Something about the title of this week’s Perspectives interview, OpenSearch federation with Search Server 2008, has been nagging me ever since I wrote it. In the interview, Richard Riley and Keller Smith describe how the new Microsoft search server can extend its reach by sending queries to other search services that can return results as OpenSearch-compliant RSS or Atom feeds.
We call this activity federation, but the enabling technology is syndication. So is the group of participating servers a federation, or is it a syndicate?
1 a federated body formed by a number of nations, states, societies, unions, etc., each retaining control of its own internal affairs.
2 an encompassing political or societal entity formed by uniting smaller or more localized entities: as a: a federal government b: a union of organizations
That seems too formal, too heavyweight, for an OpenSearch-mediated search scenario. When you modify a search service to return results in the OpenSearch format, you’re not necessarily joining any kind of union. You’re just making it easier for other entities to latch onto your search results.
OpenSearch was announced on March 16, 2005, at the Web 2.0 conference. That same day I adapted my version of the InfoWorld search service to use it. There was nothing special about what I did, which is why it only took a few minutes. I just added a variant of the query URL that returned results as RSS, with a few minor extensions to comply with OpenSearch.
Then I registered my service with Amazon’s A9, searched A9 for “Jean Paoli”, and saw the combined results shown here.
This arguably was a federation, because you had to join the club in order to have results from your service show up in A9. But nothing about OpenSearch required things to work that way. Other services could consume my search feeds without requiring me to register with them, or permit them.
What’s more, any RSS reader could consume those feeds. Although I’d done the OpenSearch hack to showcase integration with A9, it turned out that I’d solved another problem without even intending to. It was now also possible for individuals to subscribe to InfoWorld queries.
OpenSearch can involve federation, but more fundamentally it’s about syndication. So, do the participating entities form a syndicate?
1 a: a group of persons or concerns who combine to carry out a particular transaction or project b: cartel c: a loose association of racketeers in control of organized crime
2 a group of individuals or organizations combined or making a joint effort to undertake some specific duty or carry out specific transactions or negotiations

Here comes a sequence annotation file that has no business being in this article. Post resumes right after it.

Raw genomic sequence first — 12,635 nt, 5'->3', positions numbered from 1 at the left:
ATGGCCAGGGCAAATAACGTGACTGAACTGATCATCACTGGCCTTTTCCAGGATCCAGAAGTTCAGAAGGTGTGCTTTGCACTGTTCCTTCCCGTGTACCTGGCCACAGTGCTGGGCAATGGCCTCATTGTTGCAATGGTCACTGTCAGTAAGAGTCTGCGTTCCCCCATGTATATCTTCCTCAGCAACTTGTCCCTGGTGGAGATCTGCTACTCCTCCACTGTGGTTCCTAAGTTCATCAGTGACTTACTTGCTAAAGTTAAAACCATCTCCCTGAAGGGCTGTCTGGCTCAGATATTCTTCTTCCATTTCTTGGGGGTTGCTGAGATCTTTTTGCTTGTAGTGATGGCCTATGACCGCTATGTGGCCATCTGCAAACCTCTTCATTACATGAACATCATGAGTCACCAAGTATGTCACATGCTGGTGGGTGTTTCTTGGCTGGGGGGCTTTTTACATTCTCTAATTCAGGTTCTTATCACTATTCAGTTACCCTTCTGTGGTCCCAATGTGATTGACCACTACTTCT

That doesn’t seem right either. We can get closer by focusing on the definitions that emphasize simultaneous publication:
1 a business concern that sells materials for publication in a number of newspapers or periodicals simultaneously
2 to publish simultaneously, or supply for simultaneous publication, in a number of newspapers or other periodicals in different places: Her column is syndicated in 120 papers
But these definitions still involve more business coordination than OpenSearch, or feed syndication in general, require. If I use OpenSearch to publish a search service within the enterprise, I don’t need to make a formal agreement with the Search Server administrator in order to enable that server to include my search results. I just need to publish my results as an RSS feed, and tell that person I’ve done so. That same RSS feed is available to users who may wish to subscribe to searches performed directly on my service.
It’s the same on the open web. When you adopt a syndication-oriented architecture, small pieces can be loosely joined, or they can be more tightly coupled. But the underlying publish/subscribe mechanism doesn’t determine that choice.
Chewing on these definitions is more than a pedantic exercise for me. In my local community, I’m trying to show how a particular use of publish/subscribe technology — namely, calendar syndication — can solve an important problem for people, organizations, and the community as a whole.
Federation would clearly be the wrong word for the network of calendars that I’m trying to bring into existence. I’ve been using the word syndication instead. But now I suspect that’s the wrong word too. I want to convey that we can create small pieces, that they can be loosely joined, and that important network effects will emerge. I don’t yet know what word or phrase will make that cluster of concepts light up in people’s heads.